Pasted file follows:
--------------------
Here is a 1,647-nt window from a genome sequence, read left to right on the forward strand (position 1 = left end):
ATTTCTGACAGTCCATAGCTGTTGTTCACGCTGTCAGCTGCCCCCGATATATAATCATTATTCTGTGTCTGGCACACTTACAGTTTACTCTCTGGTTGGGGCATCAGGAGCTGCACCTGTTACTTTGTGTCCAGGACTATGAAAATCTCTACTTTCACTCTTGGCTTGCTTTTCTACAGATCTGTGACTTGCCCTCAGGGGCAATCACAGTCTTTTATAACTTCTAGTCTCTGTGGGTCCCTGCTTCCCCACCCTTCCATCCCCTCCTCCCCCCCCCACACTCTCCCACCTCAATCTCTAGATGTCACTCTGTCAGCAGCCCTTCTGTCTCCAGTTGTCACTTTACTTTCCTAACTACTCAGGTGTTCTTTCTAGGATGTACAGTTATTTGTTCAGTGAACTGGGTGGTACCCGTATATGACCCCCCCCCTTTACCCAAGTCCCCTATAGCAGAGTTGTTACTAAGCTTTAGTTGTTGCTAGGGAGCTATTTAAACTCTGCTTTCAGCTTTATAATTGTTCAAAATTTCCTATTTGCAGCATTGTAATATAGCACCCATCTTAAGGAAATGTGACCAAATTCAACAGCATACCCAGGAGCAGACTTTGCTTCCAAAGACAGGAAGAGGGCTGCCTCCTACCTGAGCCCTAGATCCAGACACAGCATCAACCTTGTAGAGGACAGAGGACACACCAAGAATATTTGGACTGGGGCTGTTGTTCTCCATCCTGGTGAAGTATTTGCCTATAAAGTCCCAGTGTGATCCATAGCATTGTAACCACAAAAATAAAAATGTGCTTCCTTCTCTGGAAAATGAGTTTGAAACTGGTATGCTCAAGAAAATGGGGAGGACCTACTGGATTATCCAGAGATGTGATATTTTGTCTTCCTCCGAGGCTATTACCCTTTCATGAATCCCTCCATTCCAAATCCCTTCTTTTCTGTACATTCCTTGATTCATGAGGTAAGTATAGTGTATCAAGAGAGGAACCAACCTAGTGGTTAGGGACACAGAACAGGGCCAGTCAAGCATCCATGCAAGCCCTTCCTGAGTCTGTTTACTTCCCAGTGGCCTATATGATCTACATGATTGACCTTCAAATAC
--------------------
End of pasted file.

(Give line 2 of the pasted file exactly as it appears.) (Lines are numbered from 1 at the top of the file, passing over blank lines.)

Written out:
ATTTCTGACAGTCCATAGCTGTTGTTCACGCTGTCAGCTGCCCCCGATATATAATCATTATTCTGTGTCTGGCACACTTACAGTTTACTCTCTGGTTGGGGCATCAGGAGCTGCACCTGTTACTTTGTGTCCAGGACTATGAAAATCTCTACTTTCACTCTTGGCTTGCTTTTCTACAGATCTGTGACTTGCCCTCAGGGGCAATCACAGTCTTTTATAACTTCTAGTCTCTGTGGGTCCCTGCTTCCCCACCCTTCCATCCCCTCCTCCCCCCCCCACACTCTCCCACCTCAATCTCTAGATGTCACTCTGTCAGCAGCCCTTCTGTCTCCAGTTGTCACTTTACTTTCCTAACTACTCAGGTGTTCTTTCTAGGATGTACAGTTATTTGTTCAGTGAACTGGGTGGTACCCGTATATGACCCCCCCCCTTTACCCAAGTCCCCTATAGCAGAGTTGTTACTAAGCTTTAGTTGTTGCTAGGGAGCTATTTAAACTCTGCTTTCAGCTTTATAATTGTTCAAAATTTCCTATTTGCAGCATTGTAATATAGCACCCATCTTAAGGAAATGTGACCAAATTCAACAGCATACCCAGGAGCAGACTTTGCTTCCAAAGACAGGAAGAGGGCTGCCTCCTACCTGAGCCCTAGATCCAGACACAGCATCAACCTTGTAGAGGACAGAGGACACACCAAGAATATTTGGACTGGGGCTGTTGTTCTCCATCCTGGTGAAGTATTTGCCTATAAAGTCCCAGTGTGATCCATAGCATTGTAACCACAAAAATAAAAATGTGCTTCCTTCTCTGGAAAATGAGTTTGAAACTGGTATGCTCAAGAAAATGGGGAGGACCTACTGGATTATCCAGAGATGTGATATTTTGTCTTCCTCCGAGGCTATTACCCTTTCATGAATCCCTCCATTCCAAATCCCTTCTTTTCTGTACATTCCTTGATTCATGAGGTAAGTATAGTGTATCAAGAGAGGAACCAACCTAGTGGTTAGGGACACAGAACAGGGCCAGTCAAGCATCCATGCAAGCCCTTCCTGAGTCTGTTTACTTCCCAGTGGCCTATATGATCTACATGATTGACCTTCAAATAC